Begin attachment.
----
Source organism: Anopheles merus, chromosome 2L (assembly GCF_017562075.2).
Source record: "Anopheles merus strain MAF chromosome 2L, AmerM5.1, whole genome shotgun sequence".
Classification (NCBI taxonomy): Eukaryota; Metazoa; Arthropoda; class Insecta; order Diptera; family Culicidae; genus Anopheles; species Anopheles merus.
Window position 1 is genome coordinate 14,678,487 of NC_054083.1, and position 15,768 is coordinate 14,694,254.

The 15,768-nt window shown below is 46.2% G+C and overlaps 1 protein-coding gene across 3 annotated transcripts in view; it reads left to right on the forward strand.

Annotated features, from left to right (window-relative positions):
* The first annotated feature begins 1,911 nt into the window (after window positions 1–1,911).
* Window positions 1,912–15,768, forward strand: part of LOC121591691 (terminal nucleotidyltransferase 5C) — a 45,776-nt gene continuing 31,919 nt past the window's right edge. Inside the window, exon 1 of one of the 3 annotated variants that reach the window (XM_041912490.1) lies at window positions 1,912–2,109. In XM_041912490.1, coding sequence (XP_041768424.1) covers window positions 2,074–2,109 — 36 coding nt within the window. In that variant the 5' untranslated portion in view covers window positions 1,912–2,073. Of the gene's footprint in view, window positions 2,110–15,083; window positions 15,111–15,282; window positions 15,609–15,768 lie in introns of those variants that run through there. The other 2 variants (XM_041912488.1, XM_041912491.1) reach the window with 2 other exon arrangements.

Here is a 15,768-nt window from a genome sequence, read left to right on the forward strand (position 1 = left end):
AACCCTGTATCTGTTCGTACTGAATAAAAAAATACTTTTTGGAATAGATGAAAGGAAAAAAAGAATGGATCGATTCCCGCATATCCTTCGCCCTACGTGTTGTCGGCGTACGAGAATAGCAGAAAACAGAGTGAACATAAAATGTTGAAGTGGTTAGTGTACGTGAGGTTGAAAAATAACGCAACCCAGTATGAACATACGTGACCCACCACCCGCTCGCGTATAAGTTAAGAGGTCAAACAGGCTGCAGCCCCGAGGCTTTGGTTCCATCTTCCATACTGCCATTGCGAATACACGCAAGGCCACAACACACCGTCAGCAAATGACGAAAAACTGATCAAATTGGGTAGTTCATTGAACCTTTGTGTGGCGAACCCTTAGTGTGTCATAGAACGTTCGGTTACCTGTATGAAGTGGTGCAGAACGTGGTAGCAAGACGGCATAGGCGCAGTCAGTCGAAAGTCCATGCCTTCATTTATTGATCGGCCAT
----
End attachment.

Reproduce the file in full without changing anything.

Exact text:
Source organism: Anopheles merus, chromosome 2L (assembly GCF_017562075.2).
Source record: "Anopheles merus strain MAF chromosome 2L, AmerM5.1, whole genome shotgun sequence".
Classification (NCBI taxonomy): Eukaryota; Metazoa; Arthropoda; class Insecta; order Diptera; family Culicidae; genus Anopheles; species Anopheles merus.
Window position 1 is genome coordinate 14,678,487 of NC_054083.1, and position 15,768 is coordinate 14,694,254.

The 15,768-nt window shown below is 46.2% G+C and overlaps 1 protein-coding gene across 3 annotated transcripts in view; it reads left to right on the forward strand.

Annotated features, from left to right (window-relative positions):
* The first annotated feature begins 1,911 nt into the window (after window positions 1–1,911).
* Window positions 1,912–15,768, forward strand: part of LOC121591691 (terminal nucleotidyltransferase 5C) — a 45,776-nt gene continuing 31,919 nt past the window's right edge. Inside the window, exon 1 of one of the 3 annotated variants that reach the window (XM_041912490.1) lies at window positions 1,912–2,109. In XM_041912490.1, coding sequence (XP_041768424.1) covers window positions 2,074–2,109 — 36 coding nt within the window. In that variant the 5' untranslated portion in view covers window positions 1,912–2,073. Of the gene's footprint in view, window positions 2,110–15,083; window positions 15,111–15,282; window positions 15,609–15,768 lie in introns of those variants that run through there. The other 2 variants (XM_041912488.1, XM_041912491.1) reach the window with 2 other exon arrangements.

Here is a 15,768-nt window from a genome sequence, read left to right on the forward strand (position 1 = left end):
AACCCTGTATCTGTTCGTACTGAATAAAAAAATACTTTTTGGAATAGATGAAAGGAAAAAAAGAATGGATCGATTCCCGCATATCCTTCGCCCTACGTGTTGTCGGCGTACGAGAATAGCAGAAAACAGAGTGAACATAAAATGTTGAAGTGGTTAGTGTACGTGAGGTTGAAAAATAACGCAACCCAGTATGAACATACGTGACCCACCACCCGCTCGCGTATAAGTTAAGAGGTCAAACAGGCTGCAGCCCCGAGGCTTTGGTTCCATCTTCCATACTGCCATTGCGAATACACGCAAGGCCACAACACACCGTCAGCAAATGACGAAAAACTGATCAAATTGGGTAGTTCATTGAACCTTTGTGTGGCGAACCCTTAGTGTGTCATAGAACGTTCGGTTACCTGTATGAAGTGGTGCAGAACGTGGTAGCAAGACGGCATAGGCGCAGTCAGTCGAAAGTCCATGCCTTCATTTATTGATCGGCCAT